Persons who are non-citizens and believed to be illegally in the United States can be detained and taken into custody by the Department of Homeland Security’s (DHS) Immigration and Customs Enforcement branch, often abbreviated “ICE”.

Once detained by ICE and found eligible for a release on bond, an initial bond amount will be set. This bond is also known as an immigration bond. The bond amount will depend on several factors and risk assessments. If the bond is too high, the decision by ICE can be appealed before a judge in an attempt to get it lowered.

Because non-citizens in the United States are often confused facing laws and legal procedures they are not accustomed to, it can be helpful to point out some important things in regards to immigration bail bonds and what you need to know about them. The immigration laws are complex and it needs a thorough understanding of proper procedures to get out of an already unfortunate situation such as detention by ICE.

What Is An Immigration Bond?

The immigration bond serves as a bail paid by another person with the purpose to release the detainee from immigration detention. This other person posting the bond can be any person with lawful, legal status in the United States or a 3rd party commonly referred to as bondsman. Here it might help to understand that the bond does not mean that now all problems will be out of the way and the detained would automatically be able to stay in the United States.

It is also important to know that if the bond is made directly with ICE it must be paid 100% in a cash equivalent, such as by cashier’s check. Personal checks are not accepted.

The bail for immigration is for the purpose that the detained can get out of detention while the immigration case itself will still be decided by a judge. The immigration bonds help guarantee that the person released from detention will show up for court hearings and reports to immigration officials when asked to do so.

While not a guarantee in any form for the actual outcome of the immigration case, the bail for immigration certainly helps to ease the stress a lengthy immigration case can often bring with it. It will be easier for the non-citizen to seek further legal help as well, as opposed to being detained in an ICE detention facility. If a bond cannot be made or the alien has been found non-eligible, conceding the ICE allegations should be considered since a quick removal from the United States is usually the better alternative as opposed to being detained.

Who Is Eligible For Bail Bonds For Immigration?

Not everyone in the custody of the DHS/ICE is eligible for bail bonds to leave detention.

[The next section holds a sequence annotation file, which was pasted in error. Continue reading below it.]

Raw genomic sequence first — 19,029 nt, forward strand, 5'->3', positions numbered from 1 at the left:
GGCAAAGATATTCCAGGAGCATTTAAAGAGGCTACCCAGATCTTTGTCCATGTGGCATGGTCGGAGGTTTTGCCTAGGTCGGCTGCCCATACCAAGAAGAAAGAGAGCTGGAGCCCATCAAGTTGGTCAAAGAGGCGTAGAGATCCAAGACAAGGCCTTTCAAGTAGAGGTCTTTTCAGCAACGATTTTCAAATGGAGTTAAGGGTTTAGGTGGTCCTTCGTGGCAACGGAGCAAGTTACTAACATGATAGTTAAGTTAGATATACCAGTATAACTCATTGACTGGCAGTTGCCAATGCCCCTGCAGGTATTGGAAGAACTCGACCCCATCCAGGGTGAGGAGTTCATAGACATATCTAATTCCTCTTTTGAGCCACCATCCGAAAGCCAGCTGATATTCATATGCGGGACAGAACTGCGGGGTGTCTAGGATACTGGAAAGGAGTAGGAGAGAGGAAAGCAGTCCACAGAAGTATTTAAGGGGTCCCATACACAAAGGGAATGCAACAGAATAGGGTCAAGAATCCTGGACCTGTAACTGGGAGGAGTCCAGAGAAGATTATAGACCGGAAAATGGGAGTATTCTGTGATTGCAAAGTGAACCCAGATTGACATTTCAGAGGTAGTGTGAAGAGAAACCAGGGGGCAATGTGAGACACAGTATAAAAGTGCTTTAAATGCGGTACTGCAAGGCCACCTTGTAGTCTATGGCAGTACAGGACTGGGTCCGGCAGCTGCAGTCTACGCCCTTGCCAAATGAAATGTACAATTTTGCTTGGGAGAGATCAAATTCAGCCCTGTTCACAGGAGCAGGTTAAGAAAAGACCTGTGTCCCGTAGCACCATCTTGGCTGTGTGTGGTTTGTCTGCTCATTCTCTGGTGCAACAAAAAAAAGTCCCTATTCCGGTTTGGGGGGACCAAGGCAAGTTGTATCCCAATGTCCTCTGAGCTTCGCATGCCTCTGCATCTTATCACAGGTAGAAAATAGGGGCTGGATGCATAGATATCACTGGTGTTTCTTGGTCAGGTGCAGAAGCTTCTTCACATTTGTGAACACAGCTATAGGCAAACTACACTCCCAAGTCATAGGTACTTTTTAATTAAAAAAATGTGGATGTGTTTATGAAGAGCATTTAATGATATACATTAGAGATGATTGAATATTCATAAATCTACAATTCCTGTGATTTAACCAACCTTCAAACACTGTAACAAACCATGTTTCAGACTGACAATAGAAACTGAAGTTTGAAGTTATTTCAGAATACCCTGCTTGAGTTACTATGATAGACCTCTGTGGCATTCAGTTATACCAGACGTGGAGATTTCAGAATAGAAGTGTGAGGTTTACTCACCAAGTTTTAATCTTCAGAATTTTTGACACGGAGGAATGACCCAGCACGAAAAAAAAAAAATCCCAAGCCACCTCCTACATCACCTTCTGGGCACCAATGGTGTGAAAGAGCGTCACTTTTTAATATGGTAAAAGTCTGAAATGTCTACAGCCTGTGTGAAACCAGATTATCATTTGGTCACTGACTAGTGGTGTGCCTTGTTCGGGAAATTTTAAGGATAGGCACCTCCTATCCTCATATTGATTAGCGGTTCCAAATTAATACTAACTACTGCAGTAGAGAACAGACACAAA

Persons cannot have an immigration bond posted and leave detention if …

  • They have previously been ordered to be deported. The previous decision by the INS for deportation is already final, it is not possible to obtain a bond and leave detention in such a case.
  • They have certain serious criminal convictions, like felonies for which they served more than one year in jail. In such cases, the alien may be statutorily ineligible for bond.
  • They are at risk of flight to evade immigration proceedings
  • They pose a danger to the community
  • They pose a threat to national security

Who can pay the ICE bail bonds?

The person paying the immigration bonds, also called the obligor, can be any person of legal status in the United States. Detainees can also use the help of a 3rd party or company, called the bondsman.

What happens with the money paid for the immigration bond?

The amount of money paid for the immigration bond will be returned to the paying person once the immigration proceedings are resolved. The formerly detained non-citizen must attend to all ordered hearings and ultimately could win the immigration case or will be removed from the United States by the judge.

However, if the non-citizen behaves in a way to hinder the case, such as by not attending court hearings and reporting to immigrations or even flees the area, the alien will be issued an absentia removal order by the immigration judge and the bond money is forfeited and kept by the government.

If the immigration case was finally won, the obligator can request the bond amount back by showing all required paperwork, such as the bond papers and the final order granting relief from removal.

Immigration law can be very complex and confusing. It is always a good idea to seek professional help to increase the chances for a good outcome of your own case.

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